Induced polarization applied to biogeophysics: recent advances and future prospects
. Near Surface Geophysics 2019
, 595-621. Publisher's VersionAbstract
This paper provides an update on the fast-evolving field of the induced polarization method applied to biogeophysics. It emphasizes recent advances in the understanding of the induced polarization signals stemming from biological materials and their activity, points out new developments and applications, and identifies existing knowledge gaps. The focus of this review is on the application of induced polarization to study living organisms: soil microorganisms and plants (both roots and stems). We first discuss observed links between the induced polarization signal and microbial cell structure, activity and biofilm formation. We provide an up-to-date conceptual model of the electrical behaviour of the microbial cells and biofilms under the influence of an external electrical field. We also review the latest biogeophysical studies, including work on hydrocarbon biodegradation, contaminant sequestration, soil strengthening and peatland characterization. We then elaborate on the induced polarization signature of the plant-root zone, relying on a conceptual model for the generation of biogeophysical signals from a plant-root cell. First laboratory experiments show that single roots and root system are highly polarizable. They also present encouraging results for imaging root systems embedded in a medium, and gaining information on the mass density distribution, the structure or the physiological characteristics of root systems. In addition, we highlight the application of induced polarization to characterize wood and tree structures through tomography of the stem. Finally, we discuss up- and down-scaling between laboratory and field studies, as well as joint interpretation of induced polarization and other environmental data. We emphasize the need for intermediate-scale studies and the benefits of using induced polarization as a time-lapse monitoring method. We conclude with the promising integration of induced polarization in interdisciplinary mechanistic models to better understand and quantify subsurface biogeochemical processes. © 2019 European Association of Geoscientists & Engineers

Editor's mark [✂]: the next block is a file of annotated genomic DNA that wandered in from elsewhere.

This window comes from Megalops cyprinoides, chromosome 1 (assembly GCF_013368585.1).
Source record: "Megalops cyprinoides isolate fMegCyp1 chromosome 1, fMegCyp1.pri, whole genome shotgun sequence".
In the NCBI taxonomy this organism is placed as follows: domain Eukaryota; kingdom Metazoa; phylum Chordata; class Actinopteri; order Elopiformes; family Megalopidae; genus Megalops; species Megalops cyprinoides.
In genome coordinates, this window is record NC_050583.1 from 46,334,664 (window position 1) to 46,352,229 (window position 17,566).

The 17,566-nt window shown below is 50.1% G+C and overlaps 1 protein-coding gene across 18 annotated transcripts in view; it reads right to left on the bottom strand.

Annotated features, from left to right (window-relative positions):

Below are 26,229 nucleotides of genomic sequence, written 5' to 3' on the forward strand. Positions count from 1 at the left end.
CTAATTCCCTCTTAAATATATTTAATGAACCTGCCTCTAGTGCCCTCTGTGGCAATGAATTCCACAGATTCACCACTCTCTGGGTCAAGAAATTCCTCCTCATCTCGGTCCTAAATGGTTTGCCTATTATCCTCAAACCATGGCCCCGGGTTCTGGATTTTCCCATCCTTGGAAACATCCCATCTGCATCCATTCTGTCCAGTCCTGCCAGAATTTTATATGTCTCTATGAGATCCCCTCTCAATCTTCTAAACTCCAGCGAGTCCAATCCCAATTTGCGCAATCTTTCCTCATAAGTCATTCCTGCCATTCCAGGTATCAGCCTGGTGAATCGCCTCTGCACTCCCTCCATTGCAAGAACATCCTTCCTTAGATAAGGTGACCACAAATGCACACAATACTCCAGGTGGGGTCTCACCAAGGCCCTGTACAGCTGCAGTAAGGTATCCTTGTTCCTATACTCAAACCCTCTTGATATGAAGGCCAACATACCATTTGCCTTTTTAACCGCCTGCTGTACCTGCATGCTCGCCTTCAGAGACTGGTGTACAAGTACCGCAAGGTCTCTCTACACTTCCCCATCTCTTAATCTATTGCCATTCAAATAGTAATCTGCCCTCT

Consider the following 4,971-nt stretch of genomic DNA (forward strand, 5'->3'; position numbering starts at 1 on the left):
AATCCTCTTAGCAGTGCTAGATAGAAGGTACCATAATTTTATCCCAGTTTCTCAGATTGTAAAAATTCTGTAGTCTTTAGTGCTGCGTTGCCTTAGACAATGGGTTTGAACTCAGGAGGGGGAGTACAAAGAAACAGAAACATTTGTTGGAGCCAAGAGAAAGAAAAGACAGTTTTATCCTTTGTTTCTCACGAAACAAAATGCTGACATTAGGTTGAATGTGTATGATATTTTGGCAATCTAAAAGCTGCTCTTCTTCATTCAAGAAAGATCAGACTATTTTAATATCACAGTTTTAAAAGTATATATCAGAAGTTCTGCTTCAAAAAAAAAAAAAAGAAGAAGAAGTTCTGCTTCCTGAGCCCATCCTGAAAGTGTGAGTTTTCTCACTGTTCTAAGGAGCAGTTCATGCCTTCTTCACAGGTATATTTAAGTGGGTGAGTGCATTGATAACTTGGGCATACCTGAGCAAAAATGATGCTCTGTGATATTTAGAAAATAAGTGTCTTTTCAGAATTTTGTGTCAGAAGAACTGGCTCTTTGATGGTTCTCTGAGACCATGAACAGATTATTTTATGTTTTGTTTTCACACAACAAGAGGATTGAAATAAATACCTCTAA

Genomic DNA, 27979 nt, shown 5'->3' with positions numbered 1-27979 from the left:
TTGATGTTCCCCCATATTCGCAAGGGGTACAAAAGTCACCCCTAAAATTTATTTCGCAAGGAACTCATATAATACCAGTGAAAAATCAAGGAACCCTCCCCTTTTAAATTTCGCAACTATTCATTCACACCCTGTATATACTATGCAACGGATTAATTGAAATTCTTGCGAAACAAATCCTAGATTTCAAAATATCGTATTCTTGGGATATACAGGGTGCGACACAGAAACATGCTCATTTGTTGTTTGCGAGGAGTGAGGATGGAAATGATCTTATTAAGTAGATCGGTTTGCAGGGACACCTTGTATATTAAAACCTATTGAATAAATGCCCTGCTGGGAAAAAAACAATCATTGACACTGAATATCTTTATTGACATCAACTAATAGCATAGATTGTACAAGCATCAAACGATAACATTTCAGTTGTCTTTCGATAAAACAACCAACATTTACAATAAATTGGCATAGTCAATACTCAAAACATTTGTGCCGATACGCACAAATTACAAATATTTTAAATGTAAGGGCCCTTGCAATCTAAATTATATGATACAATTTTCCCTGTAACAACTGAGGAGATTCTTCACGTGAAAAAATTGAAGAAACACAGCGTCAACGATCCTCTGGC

Spectral induced polarization of roots in hydroponic solution and soil
. In 2018 SEG International Exposition and Annual Meeting, SEG 2018
; 2018 SEG International Exposition and Annual Meeting, SEG 2018; 2019; pp. 2566-2570. Publisher's VersionAbstract
Monitoring plant root within the subsurface is important but challenging, due to the opacity of the soil. Recently, it was demonstrated that the spectral induced polarization (SIP) method has the potential to image roots, but the mechanisms governing the SIP signal of roots remain poorly understood. Here, we present a numerical model and experimental setup that was designed to establish relationships between root properties and the SIP response and to enhance our understanding of the polarization mechanisms of roots. Our preliminary results show a positive correlation between root mass and quadrature conductivity in nutrient solution. Surprisingly, a negative relation was found in soil. Overall, the results from this study further demonstrate the potential of the SIP method to monitor roots. © 2018 SEG.